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A number of years ago, I became cognizant of long-forgotten ‘70s power-poppers the Scruffs and their sole release Wanna Meet the Scruffs? Hailed as an unfairly neglected cousin to other seminal works by the Raspberries, Cheap Trick, and Big Star, that Scruffs album became my white whale. Its status as an underdog classic-that-never-was, its cover art that aped A Hard Day’s Night in blindingly flamboyant orange, the thought that I could possibly uncover something rarely heard in these days of easy access and overexposure—I had to track it down. It had been issued on CD in the late ‘90s by a small record label (Northern Heights, which now appears to be defunct), which made tracking it down about as easy as locating a copy of Dennis Wilson’s Pacific Ocean Blue. Store after store I searched, but Wanna Meet the Scruffs? escaped my clutches at every dusty bin, every clearance shelf, every used shop and über-chain store. When I heard that fellow tiny label Rev-Ola was reissuing the album in 2002, my hopes lifted; finally I could get my hands on that which I seemed incapable of obtaining. Well, to quote the album title of another underrated ‘70s power pop band, no dice. I scoured the racks of all the independent record stores in Los Angeles, even betting on randomly sighting a lone copy in one of the ginormous corporate stores, but apparently Rev-Ola’s distribution was as expansive as George W. Bush’s vocabulary. Did I mention that I was able to find this elusive disc hiding like Harry Lime in the cavernous sewer systems of the online retail world? Amazon.com has it, Tower.com has it, ab-cd.com has it; but buying the object of my quest in the quick flick of a mouse button would be like the Red Sox defeating the Yankees in the ALCS due to a forced eighth-inning rainout. Success would be granted, but it would feel cheap and anti-climatic, an unearned victory, a hush-money payoff to curb future trips to the “Misc. S” section. I staunchly refuse to cave in so easily. Why so stubborn, so stupid? Easy: if music is my religion, then record stores are my places of worship. Shopping for music is as absorbing an exercise as listening to music, one that requires more than sitting in a chair and staring at a computer screen. Record-searching and record-buying is a visceral, obsessive thing, an activity that demands physical contact. There’s a calming comfort in being surrounded by row upon row of discs and vinyl, a sense of solidarity imbibed by standing among decades of recorded music. You can’t help but feel a part of it all. Moving from “A” to “B” to “C”, the hunt for specific albums begets the surprise of unexpected bargains begets the discovery of releases you didn’t even know existed. Shopping in record stores means bumping into fellow obsessives pawing through the row adjacent to you, “Street Fighting Man” scissor-kicking its way through the overhead stereo, fingers flirting meticulously through the myriad of possibilities. The plasticine aroma of history. Online stores, in contrast, are intrinsically sterile. Their emergence as a legitimate shopping outlet has come thanks to our culture’s appetite for convenience and immediacy. It only makes sense that painless armchair access to music be available at the same machine where a public gets its news, pays its bills, and communicates with the world. The attraction is bolstered by the kinds of shopping bargains reserved for cutout bins; person-to-person online transactions are the new yard sale dickering war. To the neophyte, it’s the ideal way to shop for music. But to the dedicated haunter of in-store racks, it renders a ritual invisible. Because, I believe, music-shopping/disc-digging is a ritualistic engagement, a meditative practice that can only be experienced by immersing yourself in the thick of it all. (Not to mention the extended ritual of stopping for coffee on the way home to peruse liner notes, admire the packaging, read the lyrics, and prepare for that maiden listen at home.) Online stores bore the living daylights out of me; even though I can call up any given disc on-screen, it doesn’t physically sit in my hands at that moment of pre-sale contemplation. I can’t vouch for its existence. My affinity for record store hopping isn’t merely a Captain Ahab fetish by any means; it’s more a willingness to stay in touch with the aura of a place that feeds my habit. Resigning oneself to a life of online record shopping is like claiming to be a movie buff, but simultaneously refusing to watch films that are letterboxed, subtitled, or in black and white. Sometimes you’ve got to work to obtain that which you desire—sometimes effort is demanded from you—and frankly, if you can’t stomach it, then you don’t deserve it. Some will undoubtedly cite the existence of the hipper-than-thou record store clerk as a prime reason to stay at home and shop online. The record store clerk knows about everything you know about, but he knows it better. The record store clerk fronts a band and, therefore, is so over the Unicorns disc you hold in your hand. The record store clerk dresses more ironically than you, feigns indifference at your selections, and recommends oblique alternatives because he can. But you can beat the record store clerk at his own game, and this is one of the most satisfying aspects of the entire process: passive-aggressively flaunting great finds in their horn-rimmed faces. Some of my greatest steals have occurred at used record stores, where the unsuspecting clerk rings up impossibly good bargains: the Grays’ Ro Sham Bo for $2.99 (out of print and later spotted at same store for $30); the Kinks’ self-titled debut—the import remaster—for $1.99; the old Rykodisc remaster of Bowie’s Ziggy Stardust for $4.99 (out of print and subsequently seen for $35). Fads come and go, but good taste will always prevail when matched against the shoddy judgment of the used record store stocker. Even worse than bland online shopping? Digital downloading. iTunes. iShudder at the thought. iTunes is not only the record labels’ restitution for illegal downloading; it is designed to single-handedly demolish the concept of the LP. iTunes disfigures all recognition of album sequencing, turns songs into invisible digital encryptions, and cements the relationship between consumer and song as anesthetically cold, a bald transaction. Pardon the implied offense, but digital downloading of piecemeal tracks is for the fly-by-night music consumer. It’s non-committal and non-implicating, a cop-out to dip toes in the wading pool of a few tracks rather than diving into the album entire. And to those who download full albums on services like iTunes: who are you? Are you the ones who instantly toss an album’s packaging and jewel case aside upon purchase, the ones who unflinchingly toss CDs to the floor of your moving car in rush hour, the ones who mistake CDs for coffee table coasters? Let’s get one thing straight: the MP3, while a terrific format for the websites of independent artists and for portable players, should not be interpreted as an acceptable replacement for bona fide hi-fi. It’s not nearly as dynamic. It distorts; it compresses. It’s a bastardization of a truer sound that unfortunately carries the persuasive heft of convenience. What CDs were to vinyl freaks, MP3s are now to CD freaks. The greater danger here—one that I have not yet addressed—is that megastores like Wal-Mart, combined with the ubiquity of online services, will ultimately lead to the death of the local record store and, in the case of the former, the homogenization of available “alternatives”. For example, if Target’s success forces your local music shop to close, physically shopping for music will become unbelievably abbreviated. (Let It Be ... Naked, Sgt. Pepper’s Lonely Hearts Club Band, and 1 does not a Beatles section make.) Online shopping would then provide the only way to find albums beyond the mass consumption mainstream, a devastating reality to those of us who live for the independent stores. Outlets like Wal-Mart and, say, Half.com may offer bargain-bin prices and breezy convenience, but they begrudgingly lack the soul of the independently owned shop. Nevertheless, I’ll be contributing to the Sisyphean task of ensuring that record stores don’t go the way of the 8-track (which, conversely, did deserve to go bye-bye with quadraphonic sound). Whether or not I ever add the Scruffs’ Wanna Meet the Scruffs? to my library is really left to the hands of fate. But one thing is for sure: I’ll have the time of my life hunting it down.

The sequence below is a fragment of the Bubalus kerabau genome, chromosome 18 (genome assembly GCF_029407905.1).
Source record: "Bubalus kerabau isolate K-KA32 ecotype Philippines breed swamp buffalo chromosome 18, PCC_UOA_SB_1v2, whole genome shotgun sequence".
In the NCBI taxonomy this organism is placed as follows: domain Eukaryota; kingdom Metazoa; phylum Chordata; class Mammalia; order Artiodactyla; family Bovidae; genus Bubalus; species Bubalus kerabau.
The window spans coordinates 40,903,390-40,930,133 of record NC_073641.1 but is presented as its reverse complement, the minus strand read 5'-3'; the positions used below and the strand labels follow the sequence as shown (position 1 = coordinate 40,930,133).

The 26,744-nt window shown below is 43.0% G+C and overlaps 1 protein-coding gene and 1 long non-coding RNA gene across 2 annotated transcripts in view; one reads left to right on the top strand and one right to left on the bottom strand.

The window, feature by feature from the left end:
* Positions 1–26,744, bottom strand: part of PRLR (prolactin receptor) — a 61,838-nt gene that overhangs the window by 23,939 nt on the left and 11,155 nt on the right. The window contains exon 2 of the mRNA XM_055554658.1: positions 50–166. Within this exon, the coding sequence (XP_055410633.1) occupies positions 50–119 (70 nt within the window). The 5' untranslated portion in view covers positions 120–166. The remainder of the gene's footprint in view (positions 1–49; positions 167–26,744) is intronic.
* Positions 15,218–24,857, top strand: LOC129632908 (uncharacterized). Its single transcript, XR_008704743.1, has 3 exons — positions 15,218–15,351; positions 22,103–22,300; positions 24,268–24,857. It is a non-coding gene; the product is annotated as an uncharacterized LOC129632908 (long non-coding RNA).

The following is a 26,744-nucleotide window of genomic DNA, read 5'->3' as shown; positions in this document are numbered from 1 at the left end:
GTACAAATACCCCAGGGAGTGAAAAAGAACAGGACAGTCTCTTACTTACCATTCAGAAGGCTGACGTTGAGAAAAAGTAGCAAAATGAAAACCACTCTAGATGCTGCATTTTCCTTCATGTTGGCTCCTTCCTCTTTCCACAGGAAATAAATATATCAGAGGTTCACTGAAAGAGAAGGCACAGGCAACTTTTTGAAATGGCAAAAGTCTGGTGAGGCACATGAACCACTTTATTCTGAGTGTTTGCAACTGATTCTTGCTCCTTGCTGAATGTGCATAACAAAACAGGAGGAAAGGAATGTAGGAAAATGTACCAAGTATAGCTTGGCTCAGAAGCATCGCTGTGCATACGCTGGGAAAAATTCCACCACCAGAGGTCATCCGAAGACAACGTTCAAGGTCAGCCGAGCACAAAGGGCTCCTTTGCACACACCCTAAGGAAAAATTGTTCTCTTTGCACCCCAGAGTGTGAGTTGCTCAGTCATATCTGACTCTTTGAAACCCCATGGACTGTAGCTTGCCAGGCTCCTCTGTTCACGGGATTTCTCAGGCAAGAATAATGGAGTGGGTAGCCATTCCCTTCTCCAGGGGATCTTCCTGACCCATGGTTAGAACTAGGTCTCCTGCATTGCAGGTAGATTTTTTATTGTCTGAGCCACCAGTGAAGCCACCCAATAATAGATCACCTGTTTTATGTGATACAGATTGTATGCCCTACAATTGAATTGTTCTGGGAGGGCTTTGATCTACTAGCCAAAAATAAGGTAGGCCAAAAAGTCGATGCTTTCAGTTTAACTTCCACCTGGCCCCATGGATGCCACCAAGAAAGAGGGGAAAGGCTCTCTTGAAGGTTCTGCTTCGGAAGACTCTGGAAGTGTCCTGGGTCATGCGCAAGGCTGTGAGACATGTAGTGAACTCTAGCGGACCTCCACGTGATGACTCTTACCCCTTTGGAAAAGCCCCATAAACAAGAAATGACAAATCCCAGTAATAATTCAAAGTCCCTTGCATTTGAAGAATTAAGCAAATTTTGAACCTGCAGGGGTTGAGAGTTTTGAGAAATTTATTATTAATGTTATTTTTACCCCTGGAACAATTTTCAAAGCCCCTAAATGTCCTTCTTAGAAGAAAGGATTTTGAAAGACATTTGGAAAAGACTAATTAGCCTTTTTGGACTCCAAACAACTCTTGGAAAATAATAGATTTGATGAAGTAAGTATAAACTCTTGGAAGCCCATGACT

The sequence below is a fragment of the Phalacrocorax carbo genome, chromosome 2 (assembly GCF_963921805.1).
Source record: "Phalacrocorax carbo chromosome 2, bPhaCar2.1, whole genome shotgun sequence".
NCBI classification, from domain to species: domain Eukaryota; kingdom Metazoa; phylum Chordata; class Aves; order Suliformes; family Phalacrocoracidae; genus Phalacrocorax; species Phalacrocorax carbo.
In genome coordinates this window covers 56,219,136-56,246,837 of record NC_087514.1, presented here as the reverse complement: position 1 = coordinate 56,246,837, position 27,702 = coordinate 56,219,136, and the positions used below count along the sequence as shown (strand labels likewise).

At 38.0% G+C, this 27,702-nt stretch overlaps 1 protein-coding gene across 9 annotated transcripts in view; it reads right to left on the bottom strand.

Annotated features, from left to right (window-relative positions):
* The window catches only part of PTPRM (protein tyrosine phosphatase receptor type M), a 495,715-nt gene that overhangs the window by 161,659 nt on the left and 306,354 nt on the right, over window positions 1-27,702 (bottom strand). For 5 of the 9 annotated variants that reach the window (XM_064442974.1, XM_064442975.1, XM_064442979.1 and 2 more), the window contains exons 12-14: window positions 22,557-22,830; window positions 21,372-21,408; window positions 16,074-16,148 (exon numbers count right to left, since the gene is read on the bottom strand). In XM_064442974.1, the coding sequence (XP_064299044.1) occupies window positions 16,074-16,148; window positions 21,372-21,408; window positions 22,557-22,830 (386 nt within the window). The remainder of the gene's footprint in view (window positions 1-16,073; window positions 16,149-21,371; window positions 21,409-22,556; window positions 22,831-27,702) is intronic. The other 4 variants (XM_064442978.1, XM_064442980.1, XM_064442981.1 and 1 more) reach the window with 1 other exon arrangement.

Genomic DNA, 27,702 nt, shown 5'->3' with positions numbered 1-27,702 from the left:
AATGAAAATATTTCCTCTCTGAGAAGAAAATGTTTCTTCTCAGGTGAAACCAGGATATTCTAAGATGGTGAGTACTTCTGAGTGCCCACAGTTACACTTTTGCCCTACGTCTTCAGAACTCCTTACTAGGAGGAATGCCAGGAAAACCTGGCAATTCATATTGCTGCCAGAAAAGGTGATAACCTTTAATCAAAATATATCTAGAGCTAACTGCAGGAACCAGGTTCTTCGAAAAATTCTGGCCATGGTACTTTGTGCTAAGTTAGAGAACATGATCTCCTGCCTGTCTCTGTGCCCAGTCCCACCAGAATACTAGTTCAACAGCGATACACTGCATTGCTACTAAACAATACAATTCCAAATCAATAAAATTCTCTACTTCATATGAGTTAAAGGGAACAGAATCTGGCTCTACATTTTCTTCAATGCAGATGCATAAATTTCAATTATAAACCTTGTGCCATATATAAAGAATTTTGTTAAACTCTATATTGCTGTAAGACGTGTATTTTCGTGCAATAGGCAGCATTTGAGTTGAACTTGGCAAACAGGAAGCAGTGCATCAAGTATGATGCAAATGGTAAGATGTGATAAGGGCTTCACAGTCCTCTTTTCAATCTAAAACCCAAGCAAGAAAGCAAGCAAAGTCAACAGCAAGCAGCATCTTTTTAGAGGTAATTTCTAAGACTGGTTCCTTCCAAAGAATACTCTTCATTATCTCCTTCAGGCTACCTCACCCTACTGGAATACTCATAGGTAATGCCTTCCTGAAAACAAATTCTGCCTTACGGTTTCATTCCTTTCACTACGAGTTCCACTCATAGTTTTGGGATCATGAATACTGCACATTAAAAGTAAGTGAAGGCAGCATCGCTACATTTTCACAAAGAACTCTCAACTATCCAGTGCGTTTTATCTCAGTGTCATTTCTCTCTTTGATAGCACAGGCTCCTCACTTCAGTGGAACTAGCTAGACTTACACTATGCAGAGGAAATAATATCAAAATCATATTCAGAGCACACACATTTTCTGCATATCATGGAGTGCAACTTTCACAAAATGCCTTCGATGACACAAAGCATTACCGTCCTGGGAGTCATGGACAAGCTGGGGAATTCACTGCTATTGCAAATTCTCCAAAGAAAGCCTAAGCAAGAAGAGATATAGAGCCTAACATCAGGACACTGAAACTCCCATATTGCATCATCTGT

Zeth Lundy has been writing for PopMatters since 2004. He is the author of Songs in the Key of Life (Continuum, 2007), and has contributed to the Boston Phoenix, Metro Boston, and The Oxford American. He lives in Boston.